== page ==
Saturday, June 14, 2008

18thC British Warship found in Lake Ontario

Reports appearing in the media suggest that the wreck of the long lost HMS Ontario has been discovered off the eponymous Lake's Southern shore. American researchers,using remotely operated vehicles, found the remains of the 22-gun warship, which sank in October 1780. Lying in about 150 metres of water, she is reported to be in an excellent state of preservation. One of the team that discovered her said, "If it wasn't for the zebra mussels, she looks like she only sunk last week". More information about the discovery can be found here. Video taken by the discoverers is also accessible on You Tube.

Sunday, June 8, 2008

Check out this Maritime Cultural Project...

Members and anyone else interested in the maritime history of Lake Ontario will find a lot to enjoy in the website run by Ben Ford, a Ph.D. candidate at Texas A&M University. His online journal is providing insights into work he's doing to trace the cultural development in and around the Lake.

New Wreck .. ?

Ontario DIving Forum today reports the discovery of a probable steamer wreck that may be previously unknown. There's video available on You Tube to check out. Congratulations to all concerned, especially if further research confirms that the wreck is a new one. Our Mooring Director was the skipper on this trip and is likely to adopt the new site as a POW buoyed location. Watch this space for further information.

Saturday, June 7, 2008

Kingston Underwater Show to benefit POW

It's a great pleasure to announce that the first annual Kingston Underwater event is going to recognize POW as a beneficiary of any income generated; the other recipient will be the Marine Museum of the Great Lakes in Kingston. The event will run over the weekend of 9 / 10 August, when the Poker Run boats are in town. This should guarantee considerable interest. Exhibits will be on display in the Memorial Hall within Kingston City Hall and at the Marine Museum. A highlight of the weekend will be an illustrated talk given by David Doubilet, a staff photographer with National Geographic and a World-renowned underwater photographer. News of the event will be published here as details become available. Book your visit now...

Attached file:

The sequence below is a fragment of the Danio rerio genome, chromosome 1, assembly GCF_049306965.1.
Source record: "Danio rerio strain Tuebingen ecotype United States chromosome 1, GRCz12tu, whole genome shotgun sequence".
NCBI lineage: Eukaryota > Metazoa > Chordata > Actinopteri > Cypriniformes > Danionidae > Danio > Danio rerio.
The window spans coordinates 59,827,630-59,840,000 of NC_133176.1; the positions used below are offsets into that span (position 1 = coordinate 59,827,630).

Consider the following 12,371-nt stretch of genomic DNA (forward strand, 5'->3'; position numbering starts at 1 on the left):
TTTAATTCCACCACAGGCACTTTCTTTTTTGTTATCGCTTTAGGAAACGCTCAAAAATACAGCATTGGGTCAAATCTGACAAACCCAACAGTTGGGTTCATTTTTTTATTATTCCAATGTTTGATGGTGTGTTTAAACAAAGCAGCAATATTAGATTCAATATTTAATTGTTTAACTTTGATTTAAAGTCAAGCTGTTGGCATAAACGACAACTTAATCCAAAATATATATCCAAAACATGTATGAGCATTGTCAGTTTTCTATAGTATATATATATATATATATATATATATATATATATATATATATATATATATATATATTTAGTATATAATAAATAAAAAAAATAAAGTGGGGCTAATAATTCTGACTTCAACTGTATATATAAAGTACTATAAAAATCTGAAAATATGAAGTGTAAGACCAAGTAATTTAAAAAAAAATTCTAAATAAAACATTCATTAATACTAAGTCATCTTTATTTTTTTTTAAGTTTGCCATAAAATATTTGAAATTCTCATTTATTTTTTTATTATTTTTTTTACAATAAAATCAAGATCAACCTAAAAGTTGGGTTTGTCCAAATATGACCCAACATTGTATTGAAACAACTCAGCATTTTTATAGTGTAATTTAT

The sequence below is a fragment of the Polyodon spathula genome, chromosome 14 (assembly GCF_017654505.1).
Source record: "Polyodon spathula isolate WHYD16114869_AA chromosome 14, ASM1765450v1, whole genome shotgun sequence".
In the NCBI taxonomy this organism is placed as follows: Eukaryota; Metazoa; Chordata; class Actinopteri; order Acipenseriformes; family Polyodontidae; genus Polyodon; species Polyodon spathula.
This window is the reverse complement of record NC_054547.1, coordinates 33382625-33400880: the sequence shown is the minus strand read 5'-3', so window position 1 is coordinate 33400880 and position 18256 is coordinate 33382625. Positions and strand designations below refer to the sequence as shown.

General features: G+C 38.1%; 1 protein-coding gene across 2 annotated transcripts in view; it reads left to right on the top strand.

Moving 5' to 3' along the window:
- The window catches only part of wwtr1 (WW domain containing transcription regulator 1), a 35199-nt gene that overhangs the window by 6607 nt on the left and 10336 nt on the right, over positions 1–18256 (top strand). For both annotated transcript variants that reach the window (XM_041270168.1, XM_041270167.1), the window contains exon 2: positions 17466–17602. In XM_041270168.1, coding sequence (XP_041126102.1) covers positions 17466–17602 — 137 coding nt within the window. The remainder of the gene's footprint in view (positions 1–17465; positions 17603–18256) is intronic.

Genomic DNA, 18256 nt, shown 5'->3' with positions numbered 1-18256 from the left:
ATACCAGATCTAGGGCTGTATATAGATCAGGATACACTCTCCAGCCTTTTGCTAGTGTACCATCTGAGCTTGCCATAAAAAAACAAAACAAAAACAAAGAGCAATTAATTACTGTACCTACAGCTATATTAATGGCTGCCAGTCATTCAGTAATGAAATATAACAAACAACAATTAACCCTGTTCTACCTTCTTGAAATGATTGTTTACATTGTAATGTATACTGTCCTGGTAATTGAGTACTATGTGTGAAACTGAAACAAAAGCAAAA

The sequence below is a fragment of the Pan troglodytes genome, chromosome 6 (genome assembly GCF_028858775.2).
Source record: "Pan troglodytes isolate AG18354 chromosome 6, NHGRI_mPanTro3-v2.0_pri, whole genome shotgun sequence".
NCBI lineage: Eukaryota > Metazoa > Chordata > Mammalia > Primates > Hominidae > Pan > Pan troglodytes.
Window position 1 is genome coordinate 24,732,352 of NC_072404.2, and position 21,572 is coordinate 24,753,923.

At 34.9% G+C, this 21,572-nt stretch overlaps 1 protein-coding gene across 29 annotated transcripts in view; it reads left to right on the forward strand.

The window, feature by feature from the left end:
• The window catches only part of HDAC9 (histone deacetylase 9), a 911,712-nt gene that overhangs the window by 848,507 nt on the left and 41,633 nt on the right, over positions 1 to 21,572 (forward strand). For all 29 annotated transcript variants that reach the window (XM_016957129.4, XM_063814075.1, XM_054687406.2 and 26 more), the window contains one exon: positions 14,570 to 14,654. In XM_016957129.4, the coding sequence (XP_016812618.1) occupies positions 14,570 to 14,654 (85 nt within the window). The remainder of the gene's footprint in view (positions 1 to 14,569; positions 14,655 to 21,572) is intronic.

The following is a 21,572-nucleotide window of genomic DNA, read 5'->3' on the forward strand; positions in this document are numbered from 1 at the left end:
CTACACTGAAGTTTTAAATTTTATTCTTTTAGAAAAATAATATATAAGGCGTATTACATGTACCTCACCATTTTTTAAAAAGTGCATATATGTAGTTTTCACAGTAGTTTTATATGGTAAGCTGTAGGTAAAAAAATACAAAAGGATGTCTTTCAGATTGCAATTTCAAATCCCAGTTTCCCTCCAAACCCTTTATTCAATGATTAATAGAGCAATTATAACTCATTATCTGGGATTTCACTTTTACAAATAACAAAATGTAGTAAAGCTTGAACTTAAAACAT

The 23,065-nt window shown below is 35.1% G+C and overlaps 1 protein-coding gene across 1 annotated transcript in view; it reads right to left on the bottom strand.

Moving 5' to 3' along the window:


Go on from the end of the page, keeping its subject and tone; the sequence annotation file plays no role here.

Tuesday, June 3, 2008

Putting the Wreck in its place...

Today's work was largely devoted to making the detailed measurements, in three dimensions, that will allow a model of the wreck to be created on computer. This can then be used to output drawings and diagrams highlighting construction features or providing an overview of the vessel. To augment the datum points established yesterday, each of the upright frames (ribs to the layman) on the Starboard side of the wreck was identified and labelled. Port side remains will be similarly labelled tomorrow. The labeling of the frames considerably helped the teams working to record the various measurements. The line drawing shown was drawn up from a photo mosaic generated on day one.

Sunday, June 1, 2008

POW Supports Archaeological Survey in Navy Bay

POW members began work today in support of the marine archaeological survey of a wreck in Navy Bay that will be the subject of a Masters Thesis for Nadine Kopp. Nadine is completing a course at the University of East Carolina that she hopes will secure her a marine archaeology position closer to her Canadian home. Video and still photography was taken to provide an initial record and a reference for future activity. An overall examination was also completed with the aim of determining the most appropriate positions for datum points and to confirm the extent and condition of the site.
A second dive allowed some 'gardening' to be done to clear weed and loose algae and rough sketches to be drawn up. Nadine's intention is to dive daily for the next week, completing her researches by next Sunday, when it is hoped that an electronic positioning survey can be undertaken that will definitively fix the wreck's position and tie it in to existing data on the shoreline. Follow this blog to hear how each day's work goes. For the record, the water today was 54°F (12°C) and visibility was about 20 feet.